I'm trying to compare 2 volumes, which mainly have the same content, but in completely different folder structures. (Around 2 million files.)

I want to see which files are ONLY in 1 folder, not the other -- based on size & name.

I tried this:

find /Volumes/1/ /Volumes/2/ -not -empty -type f -printf "%D\t%s\t%f\n" | sort -t$'\t' -k2 -n | uniq -uf1 | sort

The idea is to get a list of all files, with device, size, and name, then remove all the duplicates.

... but it's not working. I still get files common to both drives in my result.

Ideally I'd also want to include the full path in the results list, but I don't know how to include that without messing up the sorting/uniq-ing.

  • Do you actually trust two files to be identical if they share name and size, or do you also require md5/sha1/sha2 verification? – MariusMatutiae Feb 2 '14 at 9:13
  • I trust ... since one drive was recently rsynced from the other, but now there's a bit of a mess left over. Just looking for scraps left over that need to be copied. – Ze'ev Feb 2 '14 at 9:15

EDIT: answer regarding the need of preserving the device

find dir1/ dir2/ -type f -printf "%D\t%s\t%f\n" | \
    sort -t$'\t' -k2 | \
    uniq -uf2

find /Volumes/1/ /Volumes/2/ -type f -printf "%f\n" | sort | uniq -u will show files missing only by filename

find /Volumes/1/ /Volumes/2/ -type f -printf "%s-%f\n" | sort | uniq -u will show files missing by matching filename and size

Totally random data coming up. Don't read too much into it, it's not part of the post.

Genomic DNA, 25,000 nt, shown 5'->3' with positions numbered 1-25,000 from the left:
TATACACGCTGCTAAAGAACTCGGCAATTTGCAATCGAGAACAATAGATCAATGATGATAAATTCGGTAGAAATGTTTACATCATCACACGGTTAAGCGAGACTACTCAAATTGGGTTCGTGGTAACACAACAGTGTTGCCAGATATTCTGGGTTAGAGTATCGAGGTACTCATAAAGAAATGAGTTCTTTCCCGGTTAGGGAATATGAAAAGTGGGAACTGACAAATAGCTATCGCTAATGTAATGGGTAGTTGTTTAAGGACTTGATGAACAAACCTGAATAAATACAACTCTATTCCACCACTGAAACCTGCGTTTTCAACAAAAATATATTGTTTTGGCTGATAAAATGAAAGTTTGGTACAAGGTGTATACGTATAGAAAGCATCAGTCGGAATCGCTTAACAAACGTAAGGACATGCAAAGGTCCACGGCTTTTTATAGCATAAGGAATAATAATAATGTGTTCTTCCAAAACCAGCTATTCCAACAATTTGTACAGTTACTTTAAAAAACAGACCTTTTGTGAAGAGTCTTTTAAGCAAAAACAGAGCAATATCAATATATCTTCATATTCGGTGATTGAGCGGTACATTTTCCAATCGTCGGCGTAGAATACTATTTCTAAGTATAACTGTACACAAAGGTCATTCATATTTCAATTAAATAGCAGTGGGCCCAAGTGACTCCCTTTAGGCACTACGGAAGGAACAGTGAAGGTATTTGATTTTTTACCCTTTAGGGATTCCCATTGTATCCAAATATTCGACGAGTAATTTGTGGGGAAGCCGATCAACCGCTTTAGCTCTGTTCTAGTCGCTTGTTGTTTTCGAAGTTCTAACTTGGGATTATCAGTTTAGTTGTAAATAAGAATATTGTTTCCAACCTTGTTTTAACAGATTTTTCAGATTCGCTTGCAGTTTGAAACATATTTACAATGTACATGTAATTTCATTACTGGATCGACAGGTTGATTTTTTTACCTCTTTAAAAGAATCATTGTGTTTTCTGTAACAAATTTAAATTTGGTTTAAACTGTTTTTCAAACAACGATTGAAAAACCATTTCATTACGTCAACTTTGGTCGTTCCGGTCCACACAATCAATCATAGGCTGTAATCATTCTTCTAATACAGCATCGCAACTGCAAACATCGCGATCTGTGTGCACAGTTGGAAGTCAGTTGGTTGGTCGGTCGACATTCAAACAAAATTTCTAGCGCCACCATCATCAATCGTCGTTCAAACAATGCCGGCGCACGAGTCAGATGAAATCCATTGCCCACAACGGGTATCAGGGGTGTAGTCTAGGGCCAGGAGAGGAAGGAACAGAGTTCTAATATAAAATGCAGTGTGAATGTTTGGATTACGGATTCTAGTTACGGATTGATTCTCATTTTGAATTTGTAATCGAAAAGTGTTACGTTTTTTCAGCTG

The second option will output files twice if there is a size mismatch. If that's not what you want, you can refilter the list like this:

find /Volumes/1/ /Volumes/2/ -type f -printf "%s\t%f\n" | sort | uniq -u | \
    cut -d$'\t' -f 2|sort|uniq
  • Yes, but then I don't know which drive the files came from. That's basically what I had, without the %D for device ... I need the results to include info about which volume the file resides on. – Ze'ev Feb 4 '14 at 6:30
  • 1
    @Ze'ev check my edited answer. I wasn't clear wether you needed the duplicate result in case of size mismatch. – GnP Feb 4 '14 at 15:12

Use rsync with -R (relative option to show full path)

rsync -rvcnR --delete path_to_sync/ path_to_orig/

The other command line switches r, v, c and n tell rsync (check the man page for details) to perform a verbose, recursive, checksum-based synchronization of the two directories, but only for show: -n

Edit to allow for the deletion and movement of files which caused the corruption of file structure after the initial rsync which the originator clarified after my answer.

change your find to something like this:

find /Volume/1/ /Volume/2/ -printf '%f %s\t%D%p\n' | sort -uk1,1 | cut -f 2- -d ' '

Use printf to create the first field using file-name followed by the fields you require, sort by this first field for unique files then delete field 1 leaving the unique files. If you use space es in file names you would need to use a different delimiter to the space I have used for the cut separator.

  • Does this really work? OP claims files excist bt in completely different folders. – MariusMatutiae Feb 2 '14 at 11:34
  • @MariusMatutiae if the files were put there via rsync so therefore they can be checked via rsync. – Antony Feb 2 '14 at 11:41
  • They were subsequently moved. I had begun to delete apparent duplicates, moving them to the Trash, then later discovered some were wrongly identified, so now all files on first volume are in one big folder. I need an 'rsync' that ignores folder structure. Beyond Compare can do it, but it chokes on a job this big. – Ze'ev Feb 2 '14 at 18:11

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